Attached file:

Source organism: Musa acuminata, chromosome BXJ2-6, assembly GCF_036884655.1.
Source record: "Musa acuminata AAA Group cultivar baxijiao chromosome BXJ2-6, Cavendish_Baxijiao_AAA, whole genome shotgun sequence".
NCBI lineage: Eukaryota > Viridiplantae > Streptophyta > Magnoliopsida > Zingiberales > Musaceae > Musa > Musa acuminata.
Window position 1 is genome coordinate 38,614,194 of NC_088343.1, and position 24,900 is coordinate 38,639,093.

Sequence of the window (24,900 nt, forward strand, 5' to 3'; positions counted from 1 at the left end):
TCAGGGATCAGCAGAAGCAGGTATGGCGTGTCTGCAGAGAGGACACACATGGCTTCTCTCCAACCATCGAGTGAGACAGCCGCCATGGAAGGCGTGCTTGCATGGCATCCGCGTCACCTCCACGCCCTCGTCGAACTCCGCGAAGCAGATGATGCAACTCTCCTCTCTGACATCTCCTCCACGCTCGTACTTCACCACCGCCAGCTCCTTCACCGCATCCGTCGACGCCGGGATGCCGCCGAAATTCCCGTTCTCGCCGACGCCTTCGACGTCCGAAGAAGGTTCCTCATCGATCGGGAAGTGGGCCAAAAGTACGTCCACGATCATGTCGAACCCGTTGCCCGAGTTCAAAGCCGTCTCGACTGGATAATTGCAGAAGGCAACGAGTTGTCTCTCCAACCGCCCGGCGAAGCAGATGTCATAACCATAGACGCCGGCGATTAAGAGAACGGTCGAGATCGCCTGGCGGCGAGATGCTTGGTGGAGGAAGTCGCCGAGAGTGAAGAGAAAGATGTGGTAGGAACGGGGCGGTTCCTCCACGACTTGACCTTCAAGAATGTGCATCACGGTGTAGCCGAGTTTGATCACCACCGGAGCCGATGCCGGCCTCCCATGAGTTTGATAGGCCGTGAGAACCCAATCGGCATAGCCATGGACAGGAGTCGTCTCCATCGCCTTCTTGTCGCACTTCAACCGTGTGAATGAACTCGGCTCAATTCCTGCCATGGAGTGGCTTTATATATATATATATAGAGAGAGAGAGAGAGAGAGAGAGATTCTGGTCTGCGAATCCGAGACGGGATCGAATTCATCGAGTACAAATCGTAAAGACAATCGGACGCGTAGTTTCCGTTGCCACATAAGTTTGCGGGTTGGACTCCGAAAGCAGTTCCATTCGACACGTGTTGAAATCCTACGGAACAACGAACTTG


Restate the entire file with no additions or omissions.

Source organism: Musa acuminata, chromosome BXJ2-6, assembly GCF_036884655.1.
Source record: "Musa acuminata AAA Group cultivar baxijiao chromosome BXJ2-6, Cavendish_Baxijiao_AAA, whole genome shotgun sequence".
NCBI lineage: Eukaryota > Viridiplantae > Streptophyta > Magnoliopsida > Zingiberales > Musaceae > Musa > Musa acuminata.
Window position 1 is genome coordinate 38,614,194 of NC_088343.1, and position 24,900 is coordinate 38,639,093.

Sequence of the window (24,900 nt, forward strand, 5' to 3'; positions counted from 1 at the left end):
TCAGGGATCAGCAGAAGCAGGTATGGCGTGTCTGCAGAGAGGACACACATGGCTTCTCTCCAACCATCGAGTGAGACAGCCGCCATGGAAGGCGTGCTTGCATGGCATCCGCGTCACCTCCACGCCCTCGTCGAACTCCGCGAAGCAGATGATGCAACTCTCCTCTCTGACATCTCCTCCACGCTCGTACTTCACCACCGCCAGCTCCTTCACCGCATCCGTCGACGCCGGGATGCCGCCGAAATTCCCGTTCTCGCCGACGCCTTCGACGTCCGAAGAAGGTTCCTCATCGATCGGGAAGTGGGCCAAAAGTACGTCCACGATCATGTCGAACCCGTTGCCCGAGTTCAAAGCCGTCTCGACTGGATAATTGCAGAAGGCAACGAGTTGTCTCTCCAACCGCCCGGCGAAGCAGATGTCATAACCATAGACGCCGGCGATTAAGAGAACGGTCGAGATCGCCTGGCGGCGAGATGCTTGGTGGAGGAAGTCGCCGAGAGTGAAGAGAAAGATGTGGTAGGAACGGGGCGGTTCCTCCACGACTTGACCTTCAAGAATGTGCATCACGGTGTAGCCGAGTTTGATCACCACCGGAGCCGATGCCGGCCTCCCATGAGTTTGATAGGCCGTGAGAACCCAATCGGCATAGCCATGGACAGGAGTCGTCTCCATCGCCTTCTTGTCGCACTTCAACCGTGTGAATGAACTCGGCTCAATTCCTGCCATGGAGTGGCTTTATATATATATATATAGAGAGAGAGAGAGAGAGAGAGAGATTCTGGTCTGCGAATCCGAGACGGGATCGAATTCATCGAGTACAAATCGTAAAGACAATCGGACGCGTAGTTTCCGTTGCCACATAAGTTTGCGGGTTGGACTCCGAAAGCAGTTCCATTCGACACGTGTTGAAATCCTACGGAACAACGAACTTG